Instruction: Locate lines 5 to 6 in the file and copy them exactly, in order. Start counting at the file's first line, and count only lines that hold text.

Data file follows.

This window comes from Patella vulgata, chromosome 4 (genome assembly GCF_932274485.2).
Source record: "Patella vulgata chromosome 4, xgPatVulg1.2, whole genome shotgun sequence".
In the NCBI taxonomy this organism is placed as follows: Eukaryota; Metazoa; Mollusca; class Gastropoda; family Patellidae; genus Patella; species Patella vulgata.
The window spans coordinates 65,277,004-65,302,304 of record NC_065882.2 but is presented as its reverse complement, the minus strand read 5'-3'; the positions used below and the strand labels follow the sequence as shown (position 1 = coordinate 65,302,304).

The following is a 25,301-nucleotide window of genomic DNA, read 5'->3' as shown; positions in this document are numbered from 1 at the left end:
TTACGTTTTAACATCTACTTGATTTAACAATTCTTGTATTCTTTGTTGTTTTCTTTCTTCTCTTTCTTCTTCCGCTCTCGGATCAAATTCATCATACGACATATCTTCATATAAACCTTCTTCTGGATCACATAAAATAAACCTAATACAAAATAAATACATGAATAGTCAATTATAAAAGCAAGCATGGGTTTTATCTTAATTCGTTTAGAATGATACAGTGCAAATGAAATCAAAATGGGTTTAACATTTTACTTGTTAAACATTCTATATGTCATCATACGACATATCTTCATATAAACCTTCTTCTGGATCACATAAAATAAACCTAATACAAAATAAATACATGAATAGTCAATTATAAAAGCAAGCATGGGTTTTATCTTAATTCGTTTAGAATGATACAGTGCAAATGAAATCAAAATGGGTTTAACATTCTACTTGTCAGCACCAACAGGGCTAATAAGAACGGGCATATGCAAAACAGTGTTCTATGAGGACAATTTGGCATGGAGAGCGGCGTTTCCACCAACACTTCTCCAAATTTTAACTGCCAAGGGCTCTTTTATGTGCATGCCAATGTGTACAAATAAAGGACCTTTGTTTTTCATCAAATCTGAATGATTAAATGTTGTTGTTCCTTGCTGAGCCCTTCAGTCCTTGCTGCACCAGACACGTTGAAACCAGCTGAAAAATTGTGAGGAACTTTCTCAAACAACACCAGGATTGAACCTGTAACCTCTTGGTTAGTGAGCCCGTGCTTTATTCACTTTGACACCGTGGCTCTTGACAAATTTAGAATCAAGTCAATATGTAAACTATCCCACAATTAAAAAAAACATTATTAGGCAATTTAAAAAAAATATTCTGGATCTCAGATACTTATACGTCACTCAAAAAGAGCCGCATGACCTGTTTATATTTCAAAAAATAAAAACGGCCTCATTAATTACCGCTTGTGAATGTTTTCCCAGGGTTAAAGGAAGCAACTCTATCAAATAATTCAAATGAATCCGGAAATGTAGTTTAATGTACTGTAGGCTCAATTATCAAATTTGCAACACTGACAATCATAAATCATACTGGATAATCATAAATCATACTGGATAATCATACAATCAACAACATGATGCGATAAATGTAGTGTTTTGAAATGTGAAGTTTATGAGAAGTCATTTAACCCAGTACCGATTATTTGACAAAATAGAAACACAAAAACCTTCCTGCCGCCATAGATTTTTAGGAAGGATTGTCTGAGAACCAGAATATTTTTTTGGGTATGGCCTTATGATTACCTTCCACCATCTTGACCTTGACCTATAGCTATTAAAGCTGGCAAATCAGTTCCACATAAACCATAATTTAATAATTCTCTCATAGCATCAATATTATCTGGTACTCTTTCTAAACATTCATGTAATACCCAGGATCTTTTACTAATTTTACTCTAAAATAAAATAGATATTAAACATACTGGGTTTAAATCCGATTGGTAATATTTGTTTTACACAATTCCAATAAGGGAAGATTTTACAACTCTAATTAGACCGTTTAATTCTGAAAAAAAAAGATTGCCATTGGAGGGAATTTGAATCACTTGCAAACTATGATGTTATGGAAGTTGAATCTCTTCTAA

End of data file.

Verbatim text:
The following is a 25,301-nucleotide window of genomic DNA, read 5'->3' as shown; positions in this document are numbered from 1 at the left end:
TTACGTTTTAACATCTACTTGATTTAACAATTCTTGTATTCTTTGTTGTTTTCTTTCTTCTCTTTCTTCTTCCGCTCTCGGATCAAATTCATCATACGACATATCTTCATATAAACCTTCTTCTGGATCACATAAAATAAACCTAATACAAAATAAATACATGAATAGTCAATTATAAAAGCAAGCATGGGTTTTATCTTAATTCGTTTAGAATGATACAGTGCAAATGAAATCAAAATGGGTTTAACATTTTACTTGTTAAACATTCTATATGTCATCATACGACATATCTTCATATAAACCTTCTTCTGGATCACATAAAATAAACCTAATACAAAATAAATACATGAATAGTCAATTATAAAAGCAAGCATGGGTTTTATCTTAATTCGTTTAGAATGATACAGTGCAAATGAAATCAAAATGGGTTTAACATTCTACTTGTCAGCACCAACAGGGCTAATAAGAACGGGCATATGCAAAACAGTGTTCTATGAGGACAATTTGGCATGGAGAGCGGCGTTTCCACCAACACTTCTCCAAATTTTAACTGCCAAGGGCTCTTTTATGTGCATGCCAATGTGTACAAATAAAGGACCTTTGTTTTTCATCAAATCTGAATGATTAAATGTTGTTGTTCCTTGCTGAGCCCTTCAGTCCTTGCTGCACCAGACACGTTGAAACCAGCTGAAAAATTGTGAGGAACTTTCTCAAACAACACCAGGATTGAACCTGTAACCTCTTGGTTAGTGAGCCCGTGCTTTATTCACTTTGACACCGTGGCTCTTGACAAATTTAGAATCAAGTCAATATGTAAACTATCCCACAATTAAAAAAAACATTATTAGGCAATTTAAAAAAAATATTCTGGATCTCAGATACTTATACGTCACTCAAAAAGAGCCGCATGACCTGTTTATATTTCAAAAAATAAAAACGGCCTCATTAATTACCGCTTGTGAATGTTTTCCCAGGGTTAAAGGAAGCAACTCTATCAAATAATTCAAATGAATCCGGAAATGTAGTTTAATGTACTGTAGGCTCAATTATCAAATTTGCAACACTGACAATCATAAATCATACTGGATAATCATAAATCATACTGGATAATCATACAATCAACAACATGATGCGATAAATGTAGTGTTTTGAAATGTGAAGTTTATGAGAAGTCATTTAACCCAGTACCGATTATTTGACAAAATAGAAACACAAAAACCTTCCTGCCGCCATAGATTTTTAGGAAGGATTGTCTGAGAACCAGAATATTTTTTTGGGTATGGCCTTATGATTACCTTCCACCATCTTGACCTTGACCTATAGCTATTAAAGCTGGCAAATCAGTTCCACATAAACCATAATTTAATAATTCTCTCATAGCATCAATATTATCTGGTACTCTTTCTAAACATTCATGTAATACCCAGGATCTTTTACTAATTTTACTCTAAAATAAAATAGATATTAAACATACTGGGTTTAAATCCGATTGGTAATATTTGTTTTACACAATTCCAATAAGGGAAGATTTTACAACTCTAATTAGACCGTTTAATTCTGAAAAAAAAAGATTGCCATTGGAGGGAATTTGAATCACTTGCAAACTATGATGTTATGGAAGTTGAATCTCTTCTAA